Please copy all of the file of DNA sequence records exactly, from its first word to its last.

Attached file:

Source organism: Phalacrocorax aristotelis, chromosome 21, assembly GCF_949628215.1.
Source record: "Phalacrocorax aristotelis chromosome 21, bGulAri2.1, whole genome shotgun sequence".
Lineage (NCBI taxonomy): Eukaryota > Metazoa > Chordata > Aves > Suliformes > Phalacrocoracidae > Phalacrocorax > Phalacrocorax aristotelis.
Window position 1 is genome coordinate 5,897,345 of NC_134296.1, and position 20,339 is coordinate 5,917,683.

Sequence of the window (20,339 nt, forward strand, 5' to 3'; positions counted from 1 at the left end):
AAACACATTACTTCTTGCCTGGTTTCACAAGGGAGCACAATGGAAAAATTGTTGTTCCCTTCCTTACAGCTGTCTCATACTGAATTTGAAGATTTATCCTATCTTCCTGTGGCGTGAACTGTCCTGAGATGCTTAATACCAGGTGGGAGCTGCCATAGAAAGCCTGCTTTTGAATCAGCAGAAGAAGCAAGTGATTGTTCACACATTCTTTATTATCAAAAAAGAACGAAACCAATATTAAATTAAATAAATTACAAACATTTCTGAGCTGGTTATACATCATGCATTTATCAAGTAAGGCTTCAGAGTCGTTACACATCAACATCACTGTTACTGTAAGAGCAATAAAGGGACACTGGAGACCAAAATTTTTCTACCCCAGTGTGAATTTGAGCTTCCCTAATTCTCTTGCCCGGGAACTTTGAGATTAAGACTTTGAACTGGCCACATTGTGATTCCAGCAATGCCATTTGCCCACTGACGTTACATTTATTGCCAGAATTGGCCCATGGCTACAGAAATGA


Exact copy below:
Source organism: Phalacrocorax aristotelis, chromosome 21, assembly GCF_949628215.1.
Source record: "Phalacrocorax aristotelis chromosome 21, bGulAri2.1, whole genome shotgun sequence".
Lineage (NCBI taxonomy): Eukaryota > Metazoa > Chordata > Aves > Suliformes > Phalacrocoracidae > Phalacrocorax > Phalacrocorax aristotelis.
Window position 1 is genome coordinate 5,897,345 of NC_134296.1, and position 20,339 is coordinate 5,917,683.

Sequence of the window (20,339 nt, forward strand, 5' to 3'; positions counted from 1 at the left end):
AAACACATTACTTCTTGCCTGGTTTCACAAGGGAGCACAATGGAAAAATTGTTGTTCCCTTCCTTACAGCTGTCTCATACTGAATTTGAAGATTTATCCTATCTTCCTGTGGCGTGAACTGTCCTGAGATGCTTAATACCAGGTGGGAGCTGCCATAGAAAGCCTGCTTTTGAATCAGCAGAAGAAGCAAGTGATTGTTCACACATTCTTTATTATCAAAAAAGAACGAAACCAATATTAAATTAAATAAATTACAAACATTTCTGAGCTGGTTATACATCATGCATTTATCAAGTAAGGCTTCAGAGTCGTTACACATCAACATCACTGTTACTGTAAGAGCAATAAAGGGACACTGGAGACCAAAATTTTTCTACCCCAGTGTGAATTTGAGCTTCCCTAATTCTCTTGCCCGGGAACTTTGAGATTAAGACTTTGAACTGGCCACATTGTGATTCCAGCAATGCCATTTGCCCACTGACGTTACATTTATTGCCAGAATTGGCCCATGGCTACAGAAATGA